Food and wine and flowers: a short story

The bouquet was lovely.  Roses and lychee fruit, and a little wet limestone, wafted from the gewurztraminer.  They'd chosen it to go with a Thai curry soup - a little sweetness and low acidity to pair with the heat of the dish.  It had become a go-to combination for them.  But there was a little extra today.  Actual roses.

These were, quite literally, the days of wine and roses for Paul and Joanna.  They could afford the time to cook, the money to have a bottle of wine with dinner, and flowers once in a while too.  Usually the flowers came from the grocery store, but today they had two deep red buds from a friend's rosebush.  The flowers teased the wine.

Grocery store flowers have no scent; they're bred for durability and looks.  People are slowly forgetting that flowers are even supposed to smell nice, just like they're forgetting what tomatoes are supposed to taste like.  And strawberries.  And, for that matter, chicken.  Paul and Joanna were aware of the problems with food, so they kept a garden of heirloom vegetables and bought free range meats.  It showed in their cooking, but somehow they had never gotten into the habit of clipping fresh flowers for the dinner table.

Today the dinner table became a dance floor for three partners, where before there had been only two.  Lemon grass in the soup joined with the tartness of the wine; the earthiness of the roses brought out the minerals the grapes' roots had once crept through.  Paul and Joanna were enthralled.

What would go with beef?  Not lilac ... not lilies ... orange blossoms?  Closer.  Cherry blossoms?  We need more fruit trees, Joanna said.  All they had was a crabapple.  They began to plant flowers and flowering trees with dinner in mind.  Lime and lemon trees were a given, because they bought the fruit by the bagful anyway. 

It soon became obvious that the flowers lasted longer than a bottle of wine.  When it came time to plan meals, they began to look first at the vase.  It was easy to pair a bottle of wine with any given meal, but a considerably greater challenge to manage the flowers as well.  They couldn't have venison one night and shrimp the next, willy-nilly.  Meals took on a rhythm, a theme lasting a week or so.  Those rhythms turned into seasons, as the blooms in their yard came and went.  The winter became a doubly dull season, as fresh flowers were as unavailable as fresh vegetables.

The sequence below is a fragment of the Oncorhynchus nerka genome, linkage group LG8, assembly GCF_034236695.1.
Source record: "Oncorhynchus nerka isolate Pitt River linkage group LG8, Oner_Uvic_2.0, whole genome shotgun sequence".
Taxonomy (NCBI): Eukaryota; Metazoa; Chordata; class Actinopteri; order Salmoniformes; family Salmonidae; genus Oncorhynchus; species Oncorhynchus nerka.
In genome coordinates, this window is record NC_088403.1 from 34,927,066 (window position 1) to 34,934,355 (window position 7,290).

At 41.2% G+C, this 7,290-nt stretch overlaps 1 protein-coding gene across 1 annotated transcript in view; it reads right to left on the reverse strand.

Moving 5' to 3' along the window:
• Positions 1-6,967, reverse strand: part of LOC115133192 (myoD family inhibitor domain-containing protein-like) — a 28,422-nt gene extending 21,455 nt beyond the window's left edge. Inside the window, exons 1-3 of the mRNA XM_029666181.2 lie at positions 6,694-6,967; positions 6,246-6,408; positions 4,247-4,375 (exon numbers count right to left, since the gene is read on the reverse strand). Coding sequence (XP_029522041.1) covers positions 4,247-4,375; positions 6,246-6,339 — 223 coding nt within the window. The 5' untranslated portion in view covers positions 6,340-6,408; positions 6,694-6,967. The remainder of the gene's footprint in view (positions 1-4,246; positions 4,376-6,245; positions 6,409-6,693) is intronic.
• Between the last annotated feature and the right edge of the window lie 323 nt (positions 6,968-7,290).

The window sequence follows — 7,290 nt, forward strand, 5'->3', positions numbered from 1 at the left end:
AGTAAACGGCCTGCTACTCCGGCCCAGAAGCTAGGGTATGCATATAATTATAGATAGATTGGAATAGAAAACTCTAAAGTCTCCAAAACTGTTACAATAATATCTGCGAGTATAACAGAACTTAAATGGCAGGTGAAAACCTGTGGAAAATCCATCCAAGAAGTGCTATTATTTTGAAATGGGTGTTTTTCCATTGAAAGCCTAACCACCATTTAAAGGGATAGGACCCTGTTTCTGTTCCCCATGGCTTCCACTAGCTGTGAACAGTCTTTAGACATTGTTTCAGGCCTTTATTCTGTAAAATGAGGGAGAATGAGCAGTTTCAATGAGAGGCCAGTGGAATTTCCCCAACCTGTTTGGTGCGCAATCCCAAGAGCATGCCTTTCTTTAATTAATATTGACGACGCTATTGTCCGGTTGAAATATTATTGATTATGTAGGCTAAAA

Eventually - prompted by what, no one can recall - it occurred to Paul that they were cooking their own food and growing their own flowers but still buying wine.  They were not exactly punk, but still this didn't fit with their DIY ethos.  Paul took it upon himself to make wine.

He began with a great deal of assistance, essentially buying a kit and having much of the work done at a local store.  Really, all he did was pour everything in a pot and stir it, then come back eight weeks later to bottle it.  Having seen it done, he bought some equipment and did the next batch in his basement before the first one was even in bottles.  After all, they would need variety, so it looked like a batch every few weeks would be a good start, until they built up some inventory.  He bought boxes of grape juice and made two batches.

It was fall, and harvest season was approaching.  Joanna warily suggested that Paul buy his next batch in the form of fresh grapes.  She was becoming concerned at the amount of money the project was costing:  Paul had sunk almost $1000 into it and they hadn't drank a drop of their own wine yet.  Paul loved the idea of buying grapes (local!  fresh!) and made another two batches.  Their basement was filled with bubbling five-gallon glass carboys.

Finally, in a burst of optimism, Paul picked a few dozen pounds of grapes off the grapevines in their back yard.  They were Concord grapes, motley little clusters of green and purple berries of varying ripeness, normally for making jelly or just for eating.  The neighborhood kids loved them.  (In fact, their yard was becoming quite the topic of conversation around town.)  But Paul made wine with them.

In December, six months after Paul had stirred his first kit in a pot, they decided to drink a bottle with dinner.  It was Merlot, so they chose a simple beef stew made in the style of the French countryside.  The flowers that week were cherry blossoms.  The scent of mirepoix filled the house, which made Paul ravenous.  The cork came out, the wine went into glasses, spoons went into bowls, and stemware was raised in a toast to their project.